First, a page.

Spokane taxpayers are more likely to bump into potholes than burglars.
And they are more likely to want an increase in government spending to fix streets than to fight crime, according to a new scientific survey.
“You all probably have a problem with the roads,” said Del Ali, an analyst for Mason-Dixon Political/ Media Research Inc. in Washington, D.C. “You drive on roads every day.
“As much as people talk about crime, you have to encounter a street.”
The survey done by Mason-Dixon for The Spokesman-Review and KHQ-TV shows most taxpayers want more - not less - of their money spent in areas such as education, air quality, low-income housing and growth planning.
Their generosity goes only so far. Few residents want more of their tax dollars spent on mass transit systems or a new zoo.
“Unless it’s going to really impact someone’s life … even if it is, taxes are still a very, very bad word,” Ali said.
The survey of 408 people evenly split between city and county residents touched on a variety of topics, from growth management to government spending, quality of life to shopping destinations.
It was done Nov. 18-19 and Dec. 3-4, and has a 5 percent margin of error. Residents showed significant confidence in the way Spokane officials spend taxpayers’ money, Ali said.
“Overall, if I worked for the government, I’d be pretty happy,” he said. “If people really thought government was a flop, they’d say ‘No way. I don’t want them to have any of my money.”’
Despite the strong support for street spending, voters do have a dollar threshold, Ali said. He added that may have been why city residents shot down a street bond last fall.
“When you start specifically talking about the actual dollars, voters get a sense of ‘When does it stop?”’ he said.
The emphasis on street spending is a twist on the usual emphasis on crime-fighting.
“People who don’t like the streets are hollering louder than the others,” said Mayor Jack Geraghty.
Still, nearly half those living in the county’s unincorporated areas wanted “significantly more” money spent on public safety.
“We are spending more money on it,” said Commissioner Phil Harris. “People may not realize how much safer areas are becoming.”
Clearly that’s the case, as more than two-thirds of city and county residents think crime has gotten worse in Spokane.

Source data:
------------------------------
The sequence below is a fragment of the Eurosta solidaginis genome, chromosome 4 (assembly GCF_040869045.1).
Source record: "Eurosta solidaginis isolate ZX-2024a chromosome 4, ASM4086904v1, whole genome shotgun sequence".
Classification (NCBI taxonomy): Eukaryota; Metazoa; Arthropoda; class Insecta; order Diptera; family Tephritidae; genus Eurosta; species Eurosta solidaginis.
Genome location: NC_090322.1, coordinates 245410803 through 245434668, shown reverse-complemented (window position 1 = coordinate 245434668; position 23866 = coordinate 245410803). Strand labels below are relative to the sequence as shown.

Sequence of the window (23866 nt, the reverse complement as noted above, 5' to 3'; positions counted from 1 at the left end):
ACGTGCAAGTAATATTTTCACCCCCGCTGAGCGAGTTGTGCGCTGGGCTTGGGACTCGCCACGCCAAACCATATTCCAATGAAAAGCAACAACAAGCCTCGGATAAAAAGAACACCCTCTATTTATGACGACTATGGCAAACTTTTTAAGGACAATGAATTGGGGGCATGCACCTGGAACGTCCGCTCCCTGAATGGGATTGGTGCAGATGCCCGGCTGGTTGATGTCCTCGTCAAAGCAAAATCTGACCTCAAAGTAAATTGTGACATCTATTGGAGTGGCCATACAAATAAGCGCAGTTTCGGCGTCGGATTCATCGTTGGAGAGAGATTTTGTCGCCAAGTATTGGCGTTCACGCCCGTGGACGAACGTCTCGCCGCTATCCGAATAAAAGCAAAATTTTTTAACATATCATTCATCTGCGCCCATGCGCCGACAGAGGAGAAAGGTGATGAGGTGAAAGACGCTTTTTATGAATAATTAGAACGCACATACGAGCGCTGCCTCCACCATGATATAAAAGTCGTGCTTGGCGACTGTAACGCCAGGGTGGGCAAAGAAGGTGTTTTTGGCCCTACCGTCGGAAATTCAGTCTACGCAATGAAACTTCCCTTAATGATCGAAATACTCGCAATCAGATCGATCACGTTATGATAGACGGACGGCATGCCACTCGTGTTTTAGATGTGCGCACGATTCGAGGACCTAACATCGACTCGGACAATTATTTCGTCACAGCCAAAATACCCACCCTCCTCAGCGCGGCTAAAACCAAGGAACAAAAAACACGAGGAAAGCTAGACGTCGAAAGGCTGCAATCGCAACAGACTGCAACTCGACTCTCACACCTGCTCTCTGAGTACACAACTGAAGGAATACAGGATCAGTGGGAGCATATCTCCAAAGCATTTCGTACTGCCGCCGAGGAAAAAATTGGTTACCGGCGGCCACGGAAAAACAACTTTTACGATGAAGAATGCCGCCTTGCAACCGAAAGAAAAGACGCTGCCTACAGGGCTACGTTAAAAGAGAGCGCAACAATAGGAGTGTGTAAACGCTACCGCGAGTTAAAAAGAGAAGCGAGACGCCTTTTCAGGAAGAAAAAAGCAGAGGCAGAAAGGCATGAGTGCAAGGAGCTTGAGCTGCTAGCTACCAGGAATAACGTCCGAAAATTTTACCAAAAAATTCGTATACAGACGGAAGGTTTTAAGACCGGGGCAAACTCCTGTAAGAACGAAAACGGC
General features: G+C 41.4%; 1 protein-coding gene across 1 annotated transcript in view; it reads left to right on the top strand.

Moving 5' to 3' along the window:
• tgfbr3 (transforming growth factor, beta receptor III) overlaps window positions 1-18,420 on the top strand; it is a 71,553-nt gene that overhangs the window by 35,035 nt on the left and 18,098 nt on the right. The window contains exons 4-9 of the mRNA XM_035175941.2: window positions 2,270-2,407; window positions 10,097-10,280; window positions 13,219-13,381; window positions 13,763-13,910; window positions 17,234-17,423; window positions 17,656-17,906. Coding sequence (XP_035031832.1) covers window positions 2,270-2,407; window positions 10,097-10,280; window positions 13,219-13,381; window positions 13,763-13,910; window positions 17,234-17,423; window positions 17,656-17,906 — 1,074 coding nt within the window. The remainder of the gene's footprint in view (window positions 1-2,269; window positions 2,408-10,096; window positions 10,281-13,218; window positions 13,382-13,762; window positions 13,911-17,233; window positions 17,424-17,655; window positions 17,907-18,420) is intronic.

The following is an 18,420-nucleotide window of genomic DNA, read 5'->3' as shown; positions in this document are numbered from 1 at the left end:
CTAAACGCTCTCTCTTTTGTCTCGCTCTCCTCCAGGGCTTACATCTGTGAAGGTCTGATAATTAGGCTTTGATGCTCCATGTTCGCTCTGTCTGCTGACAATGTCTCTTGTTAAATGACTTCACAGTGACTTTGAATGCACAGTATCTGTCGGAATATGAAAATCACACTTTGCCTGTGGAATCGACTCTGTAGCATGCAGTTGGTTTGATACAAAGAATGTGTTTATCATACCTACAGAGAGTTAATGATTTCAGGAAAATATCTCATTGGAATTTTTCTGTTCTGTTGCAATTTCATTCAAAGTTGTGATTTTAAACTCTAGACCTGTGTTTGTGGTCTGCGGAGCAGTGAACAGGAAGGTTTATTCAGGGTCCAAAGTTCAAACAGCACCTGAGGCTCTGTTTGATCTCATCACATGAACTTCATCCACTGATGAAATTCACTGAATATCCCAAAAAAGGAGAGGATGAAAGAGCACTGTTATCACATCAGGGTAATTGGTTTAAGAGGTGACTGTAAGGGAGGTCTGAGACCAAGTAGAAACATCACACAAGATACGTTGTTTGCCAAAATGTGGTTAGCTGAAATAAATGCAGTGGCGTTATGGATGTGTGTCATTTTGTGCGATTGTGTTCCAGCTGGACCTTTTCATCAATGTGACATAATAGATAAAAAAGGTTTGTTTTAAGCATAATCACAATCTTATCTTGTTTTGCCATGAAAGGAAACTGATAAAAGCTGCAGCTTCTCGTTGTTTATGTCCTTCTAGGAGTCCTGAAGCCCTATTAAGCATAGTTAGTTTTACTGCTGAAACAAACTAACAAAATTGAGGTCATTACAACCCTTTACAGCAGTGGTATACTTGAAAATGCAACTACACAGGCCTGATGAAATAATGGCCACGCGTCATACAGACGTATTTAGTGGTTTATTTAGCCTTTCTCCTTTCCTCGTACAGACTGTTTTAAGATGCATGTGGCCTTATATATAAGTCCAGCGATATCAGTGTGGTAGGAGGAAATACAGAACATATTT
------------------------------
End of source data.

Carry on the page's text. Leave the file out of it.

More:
Geraghty blames that on television. “They watch television shows, and they think crime is rampant, when in fact crime is down,” he said.
Nearly one-third of residents wanted significantly more money spent on education, while another third wanted at least somewhat more spent.
“That’s kind of a sacred cow,” said analyst Ali. “When you’re dealing with education, you’re dealing with children.”
Improving air quality through slightly increased spending also was supported by a majority of respondents. Another third said they wanted spending kept the same.
Exactly half of city and county residents thought spending on parks was about right, while slightly fewer than half thought library spending was adequate.
A majority of residents in the unincorporated areas - and slightly less than half in the city - thought spending on low-income housing should increase.
Nearly half the residents favored spending slightly more on planning for orderly growth and neighborhood community centers.
Residents’ gung-ho attitude toward increased spending stunned a few Spokane officials.
“That is surprising,” said Marshall Farnell, county budget manager.
“I think what they’re assuming is we’ve got this big pot of money somewhere,” Geraghty said. “Nobody says we should be spending less.”
The push for more spending didn’t extend into building a new zoo or mass transit system.
“We don’t have gridlock yet,” Geraghty said. “We’ve still got some wide open spaces.”
Acting City Manager Bill Pupo said he thinks the survey shows that residents’ spending priorities closely mirror the council’s. Spending on police and fire accounts for more than half the city’s budget. Transportation is the third highest expense.
“We need to obviously go into a full-court press on streets,” Pupo said.
Public safety spending and streets also are the county’s top budget grabbers, Farnell said. “People wouldn’t want to see those things cut back.”
Geraghty said he was a bit skeptical of the poll’s results. “So, we should spend more money, but where are we going to get it?”
, DataTimes ILLUSTRATION: 2 graphics 1. Street spending 2. School spending and preventing crime
MEMO: Coming Monday: City and county residents have an upbeat view of their community.